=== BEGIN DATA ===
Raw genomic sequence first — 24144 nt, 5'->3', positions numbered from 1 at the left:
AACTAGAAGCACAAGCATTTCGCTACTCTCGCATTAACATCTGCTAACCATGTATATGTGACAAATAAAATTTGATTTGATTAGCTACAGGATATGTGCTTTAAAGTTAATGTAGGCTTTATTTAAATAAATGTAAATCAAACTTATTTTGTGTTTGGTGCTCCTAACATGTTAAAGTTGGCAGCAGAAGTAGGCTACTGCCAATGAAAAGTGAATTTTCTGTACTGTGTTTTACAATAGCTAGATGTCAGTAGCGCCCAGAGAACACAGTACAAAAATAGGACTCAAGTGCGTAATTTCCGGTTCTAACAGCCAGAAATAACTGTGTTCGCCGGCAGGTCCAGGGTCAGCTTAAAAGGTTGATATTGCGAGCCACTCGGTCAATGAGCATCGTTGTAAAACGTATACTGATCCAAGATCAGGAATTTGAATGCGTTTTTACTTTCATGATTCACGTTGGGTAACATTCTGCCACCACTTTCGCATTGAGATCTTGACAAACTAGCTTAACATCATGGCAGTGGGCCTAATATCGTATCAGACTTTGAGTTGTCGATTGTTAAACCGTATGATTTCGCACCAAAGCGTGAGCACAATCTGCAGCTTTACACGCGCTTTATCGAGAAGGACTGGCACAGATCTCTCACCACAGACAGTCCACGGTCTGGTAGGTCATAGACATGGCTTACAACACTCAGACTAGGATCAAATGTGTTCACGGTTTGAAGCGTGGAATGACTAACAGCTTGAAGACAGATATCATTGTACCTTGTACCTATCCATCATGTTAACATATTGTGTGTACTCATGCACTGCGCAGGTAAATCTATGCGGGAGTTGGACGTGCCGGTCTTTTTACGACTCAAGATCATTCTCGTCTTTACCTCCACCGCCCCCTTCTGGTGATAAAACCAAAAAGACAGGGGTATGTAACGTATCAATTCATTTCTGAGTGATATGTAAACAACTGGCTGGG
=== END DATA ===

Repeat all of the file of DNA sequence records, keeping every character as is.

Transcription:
Raw genomic sequence first — 24144 nt, 5'->3', positions numbered from 1 at the left:
AACTAGAAGCACAAGCATTTCGCTACTCTCGCATTAACATCTGCTAACCATGTATATGTGACAAATAAAATTTGATTTGATTAGCTACAGGATATGTGCTTTAAAGTTAATGTAGGCTTTATTTAAATAAATGTAAATCAAACTTATTTTGTGTTTGGTGCTCCTAACATGTTAAAGTTGGCAGCAGAAGTAGGCTACTGCCAATGAAAAGTGAATTTTCTGTACTGTGTTTTACAATAGCTAGATGTCAGTAGCGCCCAGAGAACACAGTACAAAAATAGGACTCAAGTGCGTAATTTCCGGTTCTAACAGCCAGAAATAACTGTGTTCGCCGGCAGGTCCAGGGTCAGCTTAAAAGGTTGATATTGCGAGCCACTCGGTCAATGAGCATCGTTGTAAAACGTATACTGATCCAAGATCAGGAATTTGAATGCGTTTTTACTTTCATGATTCACGTTGGGTAACATTCTGCCACCACTTTCGCATTGAGATCTTGACAAACTAGCTTAACATCATGGCAGTGGGCCTAATATCGTATCAGACTTTGAGTTGTCGATTGTTAAACCGTATGATTTCGCACCAAAGCGTGAGCACAATCTGCAGCTTTACACGCGCTTTATCGAGAAGGACTGGCACAGATCTCTCACCACAGACAGTCCACGGTCTGGTAGGTCATAGACATGGCTTACAACACTCAGACTAGGATCAAATGTGTTCACGGTTTGAAGCGTGGAATGACTAACAGCTTGAAGACAGATATCATTGTACCTTGTACCTATCCATCATGTTAACATATTGTGTGTACTCATGCACTGCGCAGGTAAATCTATGCGGGAGTTGGACGTGCCGGTCTTTTTACGACTCAAGATCATTCTCGTCTTTACCTCCACCGCCCCCTTCTGGTGATAAAACCAAAAAGACAGGGGTATGTAACGTATCAATTCATTTCTGAGTGATATGTAAACAACTGGCTGGG